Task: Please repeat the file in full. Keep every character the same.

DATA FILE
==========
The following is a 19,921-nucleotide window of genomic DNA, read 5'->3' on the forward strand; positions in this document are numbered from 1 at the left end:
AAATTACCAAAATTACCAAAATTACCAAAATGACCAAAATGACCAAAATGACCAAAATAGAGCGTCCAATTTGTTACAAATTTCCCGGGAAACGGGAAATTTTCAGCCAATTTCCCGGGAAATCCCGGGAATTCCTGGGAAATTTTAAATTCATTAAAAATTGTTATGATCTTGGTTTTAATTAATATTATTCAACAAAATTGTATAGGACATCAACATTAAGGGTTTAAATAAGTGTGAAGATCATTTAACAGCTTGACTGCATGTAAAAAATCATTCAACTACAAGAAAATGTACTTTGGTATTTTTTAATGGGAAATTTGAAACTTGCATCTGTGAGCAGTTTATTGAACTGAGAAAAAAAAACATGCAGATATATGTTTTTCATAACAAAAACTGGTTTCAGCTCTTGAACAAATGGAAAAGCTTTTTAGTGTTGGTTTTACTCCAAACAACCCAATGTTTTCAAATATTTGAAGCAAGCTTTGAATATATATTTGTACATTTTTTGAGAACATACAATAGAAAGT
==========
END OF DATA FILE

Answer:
The following is a 19,921-nucleotide window of genomic DNA, read 5'->3' on the forward strand; positions in this document are numbered from 1 at the left end:
AAATTACCAAAATTACCAAAATTACCAAAATGACCAAAATGACCAAAATGACCAAAATAGAGCGTCCAATTTGTTACAAATTTCCCGGGAAACGGGAAATTTTCAGCCAATTTCCCGGGAAATCCCGGGAATTCCTGGGAAATTTTAAATTCATTAAAAATTGTTATGATCTTGGTTTTAATTAATATTATTCAACAAAATTGTATAGGACATCAACATTAAGGGTTTAAATAAGTGTGAAGATCATTTAACAGCTTGACTGCATGTAAAAAATCATTCAACTACAAGAAAATGTACTTTGGTATTTTTTAATGGGAAATTTGAAACTTGCATCTGTGAGCAGTTTATTGAACTGAGAAAAAAAAACATGCAGATATATGTTTTTCATAACAAAAACTGGTTTCAGCTCTTGAACAAATGGAAAAGCTTTTTAGTGTTGGTTTTACTCCAAACAACCCAATGTTTTCAAATATTTGAAGCAAGCTTTGAATATATATTTGTACATTTTTTGAGAACATACAATAGAAAGT